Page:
Education is always key to creating a truly diverse and inclusive environment. By informing team members and reinforcing the challenges their guests and colleagues may face, it will in turn contribute to greater understanding and more positive outcomes for all.

At The Star, we have developed a strong Ally Program, and incorporated both mandatory and voluntary training modules with the aim of better educating team members – particularly those who are in guest-facing roles such as reservations, housekeeping, and front-of-house. Since the program’s commencement, over 300 team members and leaders have taken part in the training.

Hotel staff can become more visible and verbal allies by introducing initiatives such as the active use of pronouns in guest correspondence and communication, or LGBTQIA+ pins and flags as part of their name badges and uniforms.

Visibility also flows into how we choose to promote our properties. Whether that be delivering inclusive advertising and marketing campaigns, partnering with LGBTQIA+ events such as Mardi Gras or working with third-party organisations that progress our community’s needs, and certify ‘rainbow friendly’ destinations.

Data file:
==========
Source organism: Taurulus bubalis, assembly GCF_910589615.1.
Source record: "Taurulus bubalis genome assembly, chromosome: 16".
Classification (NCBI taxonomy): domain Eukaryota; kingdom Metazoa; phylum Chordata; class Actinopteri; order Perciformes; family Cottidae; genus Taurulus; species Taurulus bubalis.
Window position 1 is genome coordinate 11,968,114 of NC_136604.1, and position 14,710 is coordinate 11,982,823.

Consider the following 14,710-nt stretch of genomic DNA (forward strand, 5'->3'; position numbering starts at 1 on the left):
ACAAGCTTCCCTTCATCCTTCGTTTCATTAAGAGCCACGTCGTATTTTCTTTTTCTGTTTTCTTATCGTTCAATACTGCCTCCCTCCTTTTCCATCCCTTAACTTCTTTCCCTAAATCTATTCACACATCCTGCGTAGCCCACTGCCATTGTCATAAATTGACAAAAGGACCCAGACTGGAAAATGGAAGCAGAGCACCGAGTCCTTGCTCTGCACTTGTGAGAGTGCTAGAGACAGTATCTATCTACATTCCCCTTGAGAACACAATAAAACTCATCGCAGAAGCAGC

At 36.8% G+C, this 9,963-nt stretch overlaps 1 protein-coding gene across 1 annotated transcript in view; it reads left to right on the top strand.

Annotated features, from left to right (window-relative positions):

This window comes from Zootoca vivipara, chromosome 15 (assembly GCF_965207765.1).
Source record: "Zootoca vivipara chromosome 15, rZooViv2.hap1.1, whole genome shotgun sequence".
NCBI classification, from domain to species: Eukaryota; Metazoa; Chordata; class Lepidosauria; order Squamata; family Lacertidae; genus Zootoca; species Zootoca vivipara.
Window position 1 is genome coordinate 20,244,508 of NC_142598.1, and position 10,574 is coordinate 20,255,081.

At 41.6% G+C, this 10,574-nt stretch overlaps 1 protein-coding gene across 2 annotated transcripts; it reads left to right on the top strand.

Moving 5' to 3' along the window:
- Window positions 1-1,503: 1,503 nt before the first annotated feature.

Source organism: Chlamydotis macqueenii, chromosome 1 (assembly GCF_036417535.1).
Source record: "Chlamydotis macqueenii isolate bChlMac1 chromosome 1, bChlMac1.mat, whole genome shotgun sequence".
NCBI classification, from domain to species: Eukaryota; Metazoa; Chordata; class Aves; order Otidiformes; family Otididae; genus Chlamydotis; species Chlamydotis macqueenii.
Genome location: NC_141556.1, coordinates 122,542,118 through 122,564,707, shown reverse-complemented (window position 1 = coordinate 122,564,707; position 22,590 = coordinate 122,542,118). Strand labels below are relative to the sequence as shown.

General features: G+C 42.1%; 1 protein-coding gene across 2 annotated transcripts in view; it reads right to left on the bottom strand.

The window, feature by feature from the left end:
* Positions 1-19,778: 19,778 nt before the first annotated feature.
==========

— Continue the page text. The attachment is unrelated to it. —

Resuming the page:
More broadly, we can adapt the language used when welcoming guests, and adopt a more gender-neutral vocabulary. English has never been static, but rather has evolved with time. If words are used to be more inclusive of those around us, actions will follow.

Have you ever experienced homophobia while doing your job?

Fortunately, I haven’t experienced homophobia in my career. I’m lucky to work in an environment where we are encouraged to bring our best and whole self to work.

However, that’s not to say that homophobia doesn’t exist, or that it doesn’t affect others in the community or in their workplaces. Regardless of how we identify, each individual has a responsibility to remain vigilant and call out poor behaviour.

Do you feel like you can bring your whole self to work?